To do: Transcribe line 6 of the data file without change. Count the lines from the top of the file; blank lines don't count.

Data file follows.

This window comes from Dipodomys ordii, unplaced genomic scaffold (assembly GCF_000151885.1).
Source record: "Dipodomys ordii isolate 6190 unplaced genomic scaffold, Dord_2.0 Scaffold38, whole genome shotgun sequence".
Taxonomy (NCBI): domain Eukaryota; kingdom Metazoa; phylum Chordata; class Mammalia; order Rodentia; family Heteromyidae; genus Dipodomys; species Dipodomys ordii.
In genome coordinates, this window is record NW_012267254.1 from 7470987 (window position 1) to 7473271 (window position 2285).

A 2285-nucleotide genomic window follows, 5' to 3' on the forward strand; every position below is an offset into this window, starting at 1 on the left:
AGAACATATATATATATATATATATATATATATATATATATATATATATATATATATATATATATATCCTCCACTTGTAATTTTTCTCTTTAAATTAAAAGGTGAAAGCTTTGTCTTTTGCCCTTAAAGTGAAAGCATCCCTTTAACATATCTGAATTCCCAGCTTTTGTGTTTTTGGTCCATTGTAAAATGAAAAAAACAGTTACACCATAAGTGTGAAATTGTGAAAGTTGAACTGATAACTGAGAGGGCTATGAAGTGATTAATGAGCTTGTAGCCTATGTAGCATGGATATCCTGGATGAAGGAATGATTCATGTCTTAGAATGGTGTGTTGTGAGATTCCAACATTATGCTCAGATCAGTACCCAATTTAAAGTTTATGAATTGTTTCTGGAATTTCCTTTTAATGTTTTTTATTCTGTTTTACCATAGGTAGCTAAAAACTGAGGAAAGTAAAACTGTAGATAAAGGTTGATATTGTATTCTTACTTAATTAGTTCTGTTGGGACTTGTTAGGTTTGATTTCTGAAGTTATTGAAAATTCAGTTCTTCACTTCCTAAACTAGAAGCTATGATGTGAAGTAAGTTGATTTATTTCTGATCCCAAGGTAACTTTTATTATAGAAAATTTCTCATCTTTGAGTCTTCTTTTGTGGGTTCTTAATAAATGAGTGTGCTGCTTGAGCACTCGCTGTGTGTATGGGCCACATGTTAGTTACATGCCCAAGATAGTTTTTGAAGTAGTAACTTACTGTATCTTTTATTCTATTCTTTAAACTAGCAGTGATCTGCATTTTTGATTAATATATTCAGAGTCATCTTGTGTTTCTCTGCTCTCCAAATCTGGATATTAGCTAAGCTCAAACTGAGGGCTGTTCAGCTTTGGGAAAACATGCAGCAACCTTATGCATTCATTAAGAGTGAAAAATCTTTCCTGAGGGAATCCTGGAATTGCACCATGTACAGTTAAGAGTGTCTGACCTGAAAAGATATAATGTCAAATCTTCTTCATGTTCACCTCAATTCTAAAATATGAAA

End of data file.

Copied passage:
AGAACATATATATATATATATATATATATATATATATATATATATATATATATATATATATATATATCCTCCACTTGTAATTTTTCTCTTTAAATTAAAAGGTGAAAGCTTTGTCTTTTGCCCTTAAAGTGAAAGCATCCCTTTAACATATCTGAATTCCCAGCTTTTGTGTTTTTGGTCCATTGTAAAATGAAAAAAACAGTTACACCATAAGTGTGAAATTGTGAAAGTTGAACTGATAACTGAGAGGGCTATGAAGTGATTAATGAGCTTGTAGCCTATGTAGCATGGATATCCTGGATGAAGGAATGATTCATGTCTTAGAATGGTGTGTTGTGAGATTCCAACATTATGCTCAGATCAGTACCCAATTTAAAGTTTATGAATTGTTTCTGGAATTTCCTTTTAATGTTTTTTATTCTGTTTTACCATAGGTAGCTAAAAACTGAGGAAAGTAAAACTGTAGATAAAGGTTGATATTGTATTCTTACTTAATTAGTTCTGTTGGGACTTGTTAGGTTTGATTTCTGAAGTTATTGAAAATTCAGTTCTTCACTTCCTAAACTAGAAGCTATGATGTGAAGTAAGTTGATTTATTTCTGATCCCAAGGTAACTTTTATTATAGAAAATTTCTCATCTTTGAGTCTTCTTTTGTGGGTTCTTAATAAATGAGTGTGCTGCTTGAGCACTCGCTGTGTGTATGGGCCACATGTTAGTTACATGCCCAAGATAGTTTTTGAAGTAGTAACTTACTGTATCTTTTATTCTATTCTTTAAACTAGCAGTGATCTGCATTTTTGATTAATATATTCAGAGTCATCTTGTGTTTCTCTGCTCTCCAAATCTGGATATTAGCTAAGCTCAAACTGAGGGCTGTTCAGCTTTGGGAAAACATGCAGCAACCTTATGCATTCATTAAGAGTGAAAAATCTTTCCTGAGGGAATCCTGGAATTGCACCATGTACAGTTAAGAGTGTCTGACCTGAAAAGATATAATGTCAAATCTTCTTCATGTTCACCTCAATTCTAAAATATGAAA